In response to a discussion on Twitter with Kate Owens and Drew Lewis, I wanted to document my experience using the Study Plan in Person’s Study Plan feature within its MyLabMath (MyMathLab? MyLab Math?) product.
For various reasons outside the scope of this blog post, I chose to make the course (click for the syllabus) grade 85% based on the Study Plan, and 15% on the Final Exam. With 85% based on the Study Plan, I of course needed to ensure two things:
- Completion of the Study Plan should reflect true mastery of the course objectives.
- I should be able to reasonably guarantee that academic honesty had been respected by my students.
For #1, I began by reviewing my options. In the Study Plan,
instructors can see a master list of all “objectives” by visiting
Study Plan > Manage > Coverage and Scoring. Each objective may be
Scored and recommended (counts towards the Study Plan grade)
Available for practice (appears in the student Study Plan).
In my implementation, I always used both options together (and I’m not sure
why anyone wouldn’t at least include all scored objectives in practice),
so I won’t distinguish them further here.
To design my course, I went through and first checked/unchecked the sections of the textbook that my department course syllabus designated. Then within each section, I checked/unchecked objectives according to the following criteria:
- I covered all the “learning objectives” given on my department’s course syllabus.
- Even if it wasn’t explicitly given as a “learning objective”, I included objectives that either supported future objectives or I simply thought were important.
- I tried to limit myself to four or less objectives per section, with five as my absolute maximum.
- There existed multiple reasonable exercises for students to complete when practicing and being assessed in MyLab Math.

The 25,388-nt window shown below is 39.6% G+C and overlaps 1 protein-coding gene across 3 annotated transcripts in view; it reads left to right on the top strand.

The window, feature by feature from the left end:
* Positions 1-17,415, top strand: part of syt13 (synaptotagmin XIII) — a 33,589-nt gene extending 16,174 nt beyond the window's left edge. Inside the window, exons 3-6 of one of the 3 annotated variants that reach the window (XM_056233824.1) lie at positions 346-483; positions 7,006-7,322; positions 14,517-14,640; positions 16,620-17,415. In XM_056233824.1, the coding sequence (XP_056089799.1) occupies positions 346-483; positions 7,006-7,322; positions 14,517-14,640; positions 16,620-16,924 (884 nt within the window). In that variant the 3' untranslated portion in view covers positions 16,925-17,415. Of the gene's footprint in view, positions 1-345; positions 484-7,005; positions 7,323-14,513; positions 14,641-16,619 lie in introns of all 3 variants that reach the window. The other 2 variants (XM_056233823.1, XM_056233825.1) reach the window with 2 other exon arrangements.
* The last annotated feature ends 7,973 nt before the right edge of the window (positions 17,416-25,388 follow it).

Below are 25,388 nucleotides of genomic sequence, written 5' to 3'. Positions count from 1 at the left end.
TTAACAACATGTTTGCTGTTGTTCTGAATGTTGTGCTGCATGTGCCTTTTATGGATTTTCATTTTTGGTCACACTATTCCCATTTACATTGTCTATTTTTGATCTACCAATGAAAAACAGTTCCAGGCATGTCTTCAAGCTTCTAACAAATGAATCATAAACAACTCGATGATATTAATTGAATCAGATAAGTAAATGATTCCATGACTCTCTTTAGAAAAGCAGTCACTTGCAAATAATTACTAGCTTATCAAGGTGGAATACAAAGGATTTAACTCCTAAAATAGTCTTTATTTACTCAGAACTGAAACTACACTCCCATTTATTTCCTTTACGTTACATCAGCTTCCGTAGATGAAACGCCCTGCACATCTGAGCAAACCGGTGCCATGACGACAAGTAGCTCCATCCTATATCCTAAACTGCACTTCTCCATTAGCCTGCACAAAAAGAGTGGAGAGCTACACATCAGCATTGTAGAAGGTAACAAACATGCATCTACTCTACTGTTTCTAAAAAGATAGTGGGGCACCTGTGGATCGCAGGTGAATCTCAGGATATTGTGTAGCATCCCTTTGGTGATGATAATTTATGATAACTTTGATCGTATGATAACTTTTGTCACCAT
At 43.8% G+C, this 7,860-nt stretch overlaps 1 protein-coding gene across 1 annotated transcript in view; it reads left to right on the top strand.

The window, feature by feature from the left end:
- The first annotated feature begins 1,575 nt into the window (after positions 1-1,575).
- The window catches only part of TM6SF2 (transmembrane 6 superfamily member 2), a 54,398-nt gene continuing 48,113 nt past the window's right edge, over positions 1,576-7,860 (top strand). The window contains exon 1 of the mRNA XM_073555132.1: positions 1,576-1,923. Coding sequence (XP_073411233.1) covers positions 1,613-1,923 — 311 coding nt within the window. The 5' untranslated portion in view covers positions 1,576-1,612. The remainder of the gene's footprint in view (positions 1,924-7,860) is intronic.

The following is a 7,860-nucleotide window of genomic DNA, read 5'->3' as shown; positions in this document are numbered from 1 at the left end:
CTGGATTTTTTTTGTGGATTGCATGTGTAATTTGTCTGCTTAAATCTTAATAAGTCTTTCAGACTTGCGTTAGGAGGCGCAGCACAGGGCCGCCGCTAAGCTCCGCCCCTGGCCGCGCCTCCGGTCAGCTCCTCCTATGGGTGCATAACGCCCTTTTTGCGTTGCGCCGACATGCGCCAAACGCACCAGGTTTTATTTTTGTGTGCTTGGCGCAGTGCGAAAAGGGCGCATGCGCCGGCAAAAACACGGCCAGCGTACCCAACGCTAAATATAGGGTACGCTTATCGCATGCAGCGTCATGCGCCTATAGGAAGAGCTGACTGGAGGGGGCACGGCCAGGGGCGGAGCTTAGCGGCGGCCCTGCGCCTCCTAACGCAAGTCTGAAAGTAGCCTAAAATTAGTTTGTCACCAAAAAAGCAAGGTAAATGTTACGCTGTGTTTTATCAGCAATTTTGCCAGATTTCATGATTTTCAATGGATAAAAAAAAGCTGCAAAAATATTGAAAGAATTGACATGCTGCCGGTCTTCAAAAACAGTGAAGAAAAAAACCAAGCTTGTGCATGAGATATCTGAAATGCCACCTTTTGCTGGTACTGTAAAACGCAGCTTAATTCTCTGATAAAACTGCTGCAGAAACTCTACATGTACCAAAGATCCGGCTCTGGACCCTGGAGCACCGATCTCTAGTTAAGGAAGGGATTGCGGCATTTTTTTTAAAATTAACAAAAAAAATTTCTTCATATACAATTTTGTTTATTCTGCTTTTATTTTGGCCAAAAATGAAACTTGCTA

Per the last point: each objective can be expanded into its supporting exercises in MyLab Math. Often, many of the exercises were either too easy or too perfidious to be worthwhile as either practice or assessment. (I suppose there’s an argument to only include these in practice; I chose not to.) So I selected the exercises that seemed reasonable tractable and relevant for assessment; there were a few interesting objectives I abandoned due to a lack of quality exercises.
Here is where I diverged from the intended use case of the Study Plan.
Pearson, for some unintelligible reason, has designed the Study Plan as
though only the student is interested in knowing their mastery of course
material. So while there is the ability for instructors to see Study
Plan progress and use it as a part of the grade on MyLabMath, there are
two three serious anti-patterns in Pearson’s design (that I’ve reported to them,
not that I anticipate any changes):
- UPDATE 2018-08-08: Study Plan mastery is set by student account, not by the course.
This isn’t bad in of itself, but the only way to fairly assess based on work done during your course is to enable an option in the Study Plan to scrub all previous progress in the Study Plan from previous semesters. I wish there was a way to have a course-level Study Plan that somehow shadows the student-level Study Plan. There’s possibly a major security issue here if a student has access to a second MyLabMath course that can improve the Study Plan; that depends on how Pearson has implemented things behind the scenes and I cannot tell.
- The default/natural way to configure the Study Plan for students to demonstrate mastery is through a “Quiz Me” feature. After students click the “Practice” button and correctly solve a few relevant exercises, the “Quiz Me” button becomes available, which generates a random quiz based upon that sole objective. There is no way to password-protect this feature.